Saturday, June 19, 2010

The Status of NYC Midwives

This summer I am living in NYC before I begin graduate school in the fall. I have been keeping an eye open to see if any area doulas with clients in July need back up, or any women with July EDDs want cheap doulas, but I haven't gotten a lot of feedback. So I may be on a summer hiatus from doula-ing :( 

Being in New York does make me even more intrigued by all the news that has been going on with the Midwives vs. Obstetricians battle. I was going to post an article or write up a synopsis, but then I found that Stand and Deliver had already done so! And so I am simply going to refer you to hers:

 
A few days ago, The New York Times published this article about the current status of NY midwives: Doctors’ Group Fights a Bill That Would Ease Restrictions on Midwives. Since the closure of St. Vincent's, half of NYC's home birth midwives have been unable to obtain practice agreements. All midwives, hospital or home-based, currently need a signed practice agreement with either a hospital or physician. So New York state's midwives sought a legal solution to this impasse. Here's what happened:
A week ago, a bill that would repeal that requirement breezed through Assembly and Senate committees, and its champions expected it to pass the full Legislature within days. Then it hit heavy opposition from the American Congress of Obstetricians and Gynecologists.

In a memorandum, backed by a press conference in Albany on Thursday, the congress challenged the safety of midwife-attended births and suggested that the bill was a ploy to allow midwives to expand their turf and directly compete with doctors. “While this legislation does not intend to extend a midwife’s scope of practice, it has the ability to pave the way for midwives to open their own independent birthing centers,” it said.
Heaven forbid that midwives compete directly with physicians.

But wait--it gets even better. ACOG's reason for requiring written practice agreements is that without a practice agreement, giving birth with a midwife, including hospital-based midwives, will become terribly unsafe. The only thing standing between the laboring woman and disaster is this piece of paper. Here's how:
The obstetricians’ group has argued that written agreements are needed to keep women safe. Suppose a woman is giving birth in a hospital, attended by a midwife without a practice agreement, and the woman starts to hemorrhage, Donna Montalto, executive director of the New York division of the congress of obstetricians, said Thursday.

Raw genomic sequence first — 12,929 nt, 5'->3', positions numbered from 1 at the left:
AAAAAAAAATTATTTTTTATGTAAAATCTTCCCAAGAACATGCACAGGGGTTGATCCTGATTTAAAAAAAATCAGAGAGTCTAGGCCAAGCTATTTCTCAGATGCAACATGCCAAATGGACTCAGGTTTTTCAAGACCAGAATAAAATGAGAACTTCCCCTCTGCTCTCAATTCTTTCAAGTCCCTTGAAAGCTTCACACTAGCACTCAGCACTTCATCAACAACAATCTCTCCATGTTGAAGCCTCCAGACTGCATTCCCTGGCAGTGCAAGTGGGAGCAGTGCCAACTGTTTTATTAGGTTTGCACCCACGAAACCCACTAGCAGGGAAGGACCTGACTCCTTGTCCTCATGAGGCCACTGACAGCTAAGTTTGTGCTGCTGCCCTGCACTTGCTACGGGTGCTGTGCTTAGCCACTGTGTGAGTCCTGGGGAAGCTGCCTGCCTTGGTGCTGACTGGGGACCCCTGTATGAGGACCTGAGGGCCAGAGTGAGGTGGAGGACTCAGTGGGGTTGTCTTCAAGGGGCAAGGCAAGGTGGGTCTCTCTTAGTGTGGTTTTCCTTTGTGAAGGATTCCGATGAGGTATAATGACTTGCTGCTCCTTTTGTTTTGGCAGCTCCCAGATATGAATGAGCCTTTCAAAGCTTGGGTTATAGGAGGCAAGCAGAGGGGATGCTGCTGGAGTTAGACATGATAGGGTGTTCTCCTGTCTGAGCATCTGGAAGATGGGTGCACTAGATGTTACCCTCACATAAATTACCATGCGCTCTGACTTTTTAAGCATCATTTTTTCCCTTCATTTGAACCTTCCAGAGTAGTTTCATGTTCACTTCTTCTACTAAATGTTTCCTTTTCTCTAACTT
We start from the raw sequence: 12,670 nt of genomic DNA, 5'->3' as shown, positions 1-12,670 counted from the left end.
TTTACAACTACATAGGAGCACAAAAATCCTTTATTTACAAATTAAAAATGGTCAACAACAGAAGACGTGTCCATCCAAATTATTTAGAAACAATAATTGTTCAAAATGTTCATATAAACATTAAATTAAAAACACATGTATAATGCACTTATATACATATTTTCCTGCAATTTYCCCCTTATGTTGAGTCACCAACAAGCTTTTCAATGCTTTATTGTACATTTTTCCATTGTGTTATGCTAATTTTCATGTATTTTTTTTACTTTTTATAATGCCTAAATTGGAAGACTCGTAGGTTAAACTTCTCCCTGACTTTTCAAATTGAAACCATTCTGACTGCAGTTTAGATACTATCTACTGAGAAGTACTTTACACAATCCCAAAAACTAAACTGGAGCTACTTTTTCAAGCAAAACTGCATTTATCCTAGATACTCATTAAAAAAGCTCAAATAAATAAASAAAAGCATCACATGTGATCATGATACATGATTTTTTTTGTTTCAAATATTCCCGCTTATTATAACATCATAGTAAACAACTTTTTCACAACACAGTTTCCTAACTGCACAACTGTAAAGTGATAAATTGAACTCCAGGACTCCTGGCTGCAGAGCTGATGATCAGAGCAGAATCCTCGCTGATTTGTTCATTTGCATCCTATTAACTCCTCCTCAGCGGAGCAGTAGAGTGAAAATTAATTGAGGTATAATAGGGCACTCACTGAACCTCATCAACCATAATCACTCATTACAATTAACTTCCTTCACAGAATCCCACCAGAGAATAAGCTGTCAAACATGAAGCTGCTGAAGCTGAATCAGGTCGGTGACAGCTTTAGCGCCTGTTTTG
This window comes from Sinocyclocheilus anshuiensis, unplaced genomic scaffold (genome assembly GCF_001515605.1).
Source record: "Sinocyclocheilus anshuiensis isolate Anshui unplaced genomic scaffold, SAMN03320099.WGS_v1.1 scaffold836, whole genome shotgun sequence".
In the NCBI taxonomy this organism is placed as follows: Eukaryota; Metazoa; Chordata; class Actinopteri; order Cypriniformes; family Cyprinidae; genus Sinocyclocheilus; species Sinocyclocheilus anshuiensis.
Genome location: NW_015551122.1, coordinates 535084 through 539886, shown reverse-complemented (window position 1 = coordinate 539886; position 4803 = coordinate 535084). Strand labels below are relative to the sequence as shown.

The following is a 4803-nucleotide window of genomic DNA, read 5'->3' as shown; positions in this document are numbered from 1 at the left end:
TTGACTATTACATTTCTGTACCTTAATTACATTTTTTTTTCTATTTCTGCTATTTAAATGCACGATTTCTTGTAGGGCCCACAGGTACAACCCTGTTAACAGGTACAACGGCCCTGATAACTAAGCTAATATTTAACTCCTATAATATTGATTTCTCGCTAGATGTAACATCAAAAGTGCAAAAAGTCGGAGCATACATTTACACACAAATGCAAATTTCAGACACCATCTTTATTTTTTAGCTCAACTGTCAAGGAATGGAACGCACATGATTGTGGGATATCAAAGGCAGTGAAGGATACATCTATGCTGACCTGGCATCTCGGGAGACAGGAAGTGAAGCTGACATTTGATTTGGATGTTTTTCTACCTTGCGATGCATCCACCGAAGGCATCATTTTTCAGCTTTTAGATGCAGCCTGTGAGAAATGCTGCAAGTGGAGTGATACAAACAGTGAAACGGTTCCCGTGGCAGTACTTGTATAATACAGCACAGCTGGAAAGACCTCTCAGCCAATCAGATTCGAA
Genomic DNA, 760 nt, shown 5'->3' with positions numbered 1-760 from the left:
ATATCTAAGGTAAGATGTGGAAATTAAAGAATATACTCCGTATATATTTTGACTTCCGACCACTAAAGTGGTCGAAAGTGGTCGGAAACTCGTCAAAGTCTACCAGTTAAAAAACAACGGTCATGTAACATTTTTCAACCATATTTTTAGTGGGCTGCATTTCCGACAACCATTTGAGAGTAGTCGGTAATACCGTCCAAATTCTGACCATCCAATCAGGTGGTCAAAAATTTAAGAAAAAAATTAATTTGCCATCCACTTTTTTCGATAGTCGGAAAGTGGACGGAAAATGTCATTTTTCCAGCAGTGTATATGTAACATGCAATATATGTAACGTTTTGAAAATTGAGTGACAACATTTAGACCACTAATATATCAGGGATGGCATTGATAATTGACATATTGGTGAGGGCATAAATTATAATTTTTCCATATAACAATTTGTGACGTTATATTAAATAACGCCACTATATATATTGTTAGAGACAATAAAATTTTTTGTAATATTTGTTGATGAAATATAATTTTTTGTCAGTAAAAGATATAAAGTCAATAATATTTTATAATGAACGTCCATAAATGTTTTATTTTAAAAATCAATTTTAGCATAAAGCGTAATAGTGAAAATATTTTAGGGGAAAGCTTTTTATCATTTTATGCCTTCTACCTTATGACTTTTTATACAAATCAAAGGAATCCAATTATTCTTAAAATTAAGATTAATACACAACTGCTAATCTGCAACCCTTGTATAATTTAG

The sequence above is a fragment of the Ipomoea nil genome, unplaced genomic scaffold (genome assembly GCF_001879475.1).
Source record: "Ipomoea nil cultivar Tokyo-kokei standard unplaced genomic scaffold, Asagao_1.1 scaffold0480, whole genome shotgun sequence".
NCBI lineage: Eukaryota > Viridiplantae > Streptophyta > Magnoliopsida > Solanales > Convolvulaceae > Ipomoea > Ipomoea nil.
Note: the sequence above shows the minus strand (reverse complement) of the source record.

“What obstetrician who has never seen the patient, doesn’t know the midwife, and happens to be at home at their son’s baseball game is going to say, ‘Sure, I’ll come in and take care of your patient,’ ” Ms. Montalto said.
Yes, in the absence of a signed agreement, physicians will be asked to come in from their children's sport games and attend to an unknown woman. Gasp. As if unknown women never go into labor when a physician is on call. As if attending physicians know all of the women they deliver personally--except for those pesky midwife patients.

4 comments:

Rebecca said...

I suggest you check out the Doula Project for volunteer doula work! They are awesome. And sign up for the Metro Doula Group listserv. They sometimes have postings looking for volunteer doulas. NYC is a great place to get involved with birth stuff!

Emily, Anthro Doula said...

Yup, I've done all of that!

The Doula Project only takes volunteers who can commit to a year in NYC. :(

Emily, Anthro Doula said...
This comment has been removed by the author.
ren said...

Hey-- just to offer the other side of this "written agreement" stuff:

If there were even just a bit of tort reform and more protection for doctors who take on risky patients, there would be no issue of attending to unknown patients with complications or risky situations. Currently, doctors are blamed for anything that ever goes wrong with patients, even if they are direct results of genetic abnormalities. Not many judges or juries are well enough medically educated to distinguish between malpractice, gross negligence, malificence.. and risky complications.

That aside, doctors on call would be obligated (morally and professionally) to come in and attend to such patients, especially if the patient is in a special risk. I don't know much about the amendment or either side, but from what I'm reading in your post, I would agree that midwives working in a hospital should have agreements with obstetricians; however, those working at home or in birth centers should be protected from this kind of legal bureaucracy. Although it would comfort me to know that the birth center has agreements with doctors/has doctors always on staff in case of emergency...

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